Both a period piece and an examination of what it is to be Muslim in a post-9/11 world. It’s 2010 and Natasha, a half Russian, half Sudanese professor of history, is researching the life of Imam Shamil, the 19th century Muslim leader who led the anti-Russian resistance in the Caucasian War. When shy, single Natasha discovers that her star student, Oz, is not only descended from the warrior but also possesses Shamil’s priceless sword, the Imam’s story comes vividly to life.
I understand Aboulela’s desire to answer contemporary fear-mongering with a portrayal of a Muslim jihadist who is not an extremist or a fanatic, but the threat embodied by the fantasy of Shamil cuts in multiple fascinating ways that are often short-circuited by the novel’s insistence on his unequivocal virtue. The Kindness of Strangers reads as a well-crafted but quiet plea for the kind of humanism that once allowed enemies to respect one another.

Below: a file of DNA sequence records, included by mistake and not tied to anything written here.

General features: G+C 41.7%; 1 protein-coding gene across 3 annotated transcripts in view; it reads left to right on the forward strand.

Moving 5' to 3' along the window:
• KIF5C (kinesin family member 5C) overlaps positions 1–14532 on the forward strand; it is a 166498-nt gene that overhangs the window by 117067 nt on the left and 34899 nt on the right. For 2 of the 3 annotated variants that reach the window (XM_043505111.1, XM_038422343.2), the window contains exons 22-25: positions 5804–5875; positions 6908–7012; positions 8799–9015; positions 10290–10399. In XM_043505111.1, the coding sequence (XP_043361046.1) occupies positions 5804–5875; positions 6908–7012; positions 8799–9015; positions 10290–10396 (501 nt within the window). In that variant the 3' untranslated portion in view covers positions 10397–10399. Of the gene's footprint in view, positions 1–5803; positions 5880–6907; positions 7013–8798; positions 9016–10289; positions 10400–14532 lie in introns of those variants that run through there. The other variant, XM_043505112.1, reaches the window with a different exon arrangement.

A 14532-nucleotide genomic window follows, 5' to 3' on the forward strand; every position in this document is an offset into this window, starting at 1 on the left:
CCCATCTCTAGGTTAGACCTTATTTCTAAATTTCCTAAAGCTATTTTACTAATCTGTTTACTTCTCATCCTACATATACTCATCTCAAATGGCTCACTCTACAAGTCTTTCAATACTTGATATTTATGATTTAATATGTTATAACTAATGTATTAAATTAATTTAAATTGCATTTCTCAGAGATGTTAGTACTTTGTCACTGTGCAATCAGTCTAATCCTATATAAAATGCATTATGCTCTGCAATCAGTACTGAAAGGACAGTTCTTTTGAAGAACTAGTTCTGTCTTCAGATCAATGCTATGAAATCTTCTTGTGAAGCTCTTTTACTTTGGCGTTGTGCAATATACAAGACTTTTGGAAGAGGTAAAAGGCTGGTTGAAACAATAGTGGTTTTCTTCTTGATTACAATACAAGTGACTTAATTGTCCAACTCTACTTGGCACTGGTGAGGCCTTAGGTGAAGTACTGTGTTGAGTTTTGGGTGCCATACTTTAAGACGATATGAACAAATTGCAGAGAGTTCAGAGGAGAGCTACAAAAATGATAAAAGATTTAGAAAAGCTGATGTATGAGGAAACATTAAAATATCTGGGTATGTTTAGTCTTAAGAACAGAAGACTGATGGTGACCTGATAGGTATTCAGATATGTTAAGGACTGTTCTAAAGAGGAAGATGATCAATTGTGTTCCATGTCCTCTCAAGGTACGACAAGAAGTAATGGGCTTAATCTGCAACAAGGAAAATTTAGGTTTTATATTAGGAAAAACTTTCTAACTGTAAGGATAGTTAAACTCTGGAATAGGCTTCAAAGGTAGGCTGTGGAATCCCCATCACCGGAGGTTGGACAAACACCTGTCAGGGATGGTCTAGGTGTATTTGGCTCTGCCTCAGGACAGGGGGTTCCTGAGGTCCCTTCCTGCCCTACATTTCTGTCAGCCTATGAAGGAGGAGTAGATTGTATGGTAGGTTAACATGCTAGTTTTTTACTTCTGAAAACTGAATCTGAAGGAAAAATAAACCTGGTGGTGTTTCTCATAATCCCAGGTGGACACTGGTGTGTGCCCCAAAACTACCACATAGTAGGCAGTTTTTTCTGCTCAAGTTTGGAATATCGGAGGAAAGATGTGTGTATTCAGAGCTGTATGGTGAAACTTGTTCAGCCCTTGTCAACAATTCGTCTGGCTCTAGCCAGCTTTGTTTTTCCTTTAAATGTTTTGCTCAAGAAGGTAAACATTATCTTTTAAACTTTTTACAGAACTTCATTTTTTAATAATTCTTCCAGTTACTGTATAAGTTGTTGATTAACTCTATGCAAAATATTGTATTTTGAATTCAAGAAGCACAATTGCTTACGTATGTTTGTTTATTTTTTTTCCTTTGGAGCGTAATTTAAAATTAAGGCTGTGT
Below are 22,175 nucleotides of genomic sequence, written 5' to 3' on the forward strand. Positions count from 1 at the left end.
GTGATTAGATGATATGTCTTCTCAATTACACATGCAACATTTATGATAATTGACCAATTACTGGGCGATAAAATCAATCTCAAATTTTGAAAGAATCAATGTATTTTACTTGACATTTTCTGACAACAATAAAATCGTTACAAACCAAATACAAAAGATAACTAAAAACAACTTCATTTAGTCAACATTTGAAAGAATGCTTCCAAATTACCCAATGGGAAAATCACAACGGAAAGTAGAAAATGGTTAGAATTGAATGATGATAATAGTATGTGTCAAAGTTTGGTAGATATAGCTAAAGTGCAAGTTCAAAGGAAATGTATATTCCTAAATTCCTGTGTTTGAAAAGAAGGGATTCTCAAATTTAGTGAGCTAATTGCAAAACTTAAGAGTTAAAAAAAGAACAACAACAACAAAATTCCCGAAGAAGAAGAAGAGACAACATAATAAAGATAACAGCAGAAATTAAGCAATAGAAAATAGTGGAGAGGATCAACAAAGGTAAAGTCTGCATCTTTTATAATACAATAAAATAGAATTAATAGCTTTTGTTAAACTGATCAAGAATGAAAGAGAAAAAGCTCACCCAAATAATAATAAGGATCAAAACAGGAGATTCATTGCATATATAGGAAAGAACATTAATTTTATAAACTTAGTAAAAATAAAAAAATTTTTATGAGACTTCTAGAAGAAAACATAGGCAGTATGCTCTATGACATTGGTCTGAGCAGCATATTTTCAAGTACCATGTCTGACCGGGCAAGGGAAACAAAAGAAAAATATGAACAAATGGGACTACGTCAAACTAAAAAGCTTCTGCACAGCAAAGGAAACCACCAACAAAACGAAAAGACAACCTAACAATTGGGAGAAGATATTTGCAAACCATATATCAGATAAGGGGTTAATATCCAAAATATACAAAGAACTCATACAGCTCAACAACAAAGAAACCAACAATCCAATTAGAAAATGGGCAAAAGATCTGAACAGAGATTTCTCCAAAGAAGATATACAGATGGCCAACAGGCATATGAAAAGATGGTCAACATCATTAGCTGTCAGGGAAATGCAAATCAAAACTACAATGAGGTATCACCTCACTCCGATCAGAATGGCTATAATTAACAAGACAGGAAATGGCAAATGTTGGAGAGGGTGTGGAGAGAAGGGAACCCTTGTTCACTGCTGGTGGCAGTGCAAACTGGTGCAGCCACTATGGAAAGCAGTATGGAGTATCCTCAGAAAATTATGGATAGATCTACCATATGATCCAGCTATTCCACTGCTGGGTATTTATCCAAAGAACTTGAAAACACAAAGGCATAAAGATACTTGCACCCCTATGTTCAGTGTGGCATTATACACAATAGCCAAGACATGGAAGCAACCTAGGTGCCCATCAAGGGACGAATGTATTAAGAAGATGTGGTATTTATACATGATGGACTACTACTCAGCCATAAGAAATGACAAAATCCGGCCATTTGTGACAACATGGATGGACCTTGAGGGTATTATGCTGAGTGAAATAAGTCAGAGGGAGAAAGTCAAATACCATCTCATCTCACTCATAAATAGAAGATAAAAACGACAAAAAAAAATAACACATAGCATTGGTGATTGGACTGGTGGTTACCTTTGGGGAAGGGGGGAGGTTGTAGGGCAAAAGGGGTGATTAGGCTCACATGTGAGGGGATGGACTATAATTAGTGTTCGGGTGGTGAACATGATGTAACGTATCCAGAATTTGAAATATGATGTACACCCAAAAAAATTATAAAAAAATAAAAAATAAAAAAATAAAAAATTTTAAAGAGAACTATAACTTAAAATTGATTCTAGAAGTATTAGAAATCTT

...a rich, multilayered story, a whole syllabus of compelling topics. As a novelist, Aboulela moves confidently between dramatizing urgent, contemporary issues and providing her audience with sufficient background to follow these discussions about the changing meaning of jihad, the history of Sufism and the racial politics of the war on terror.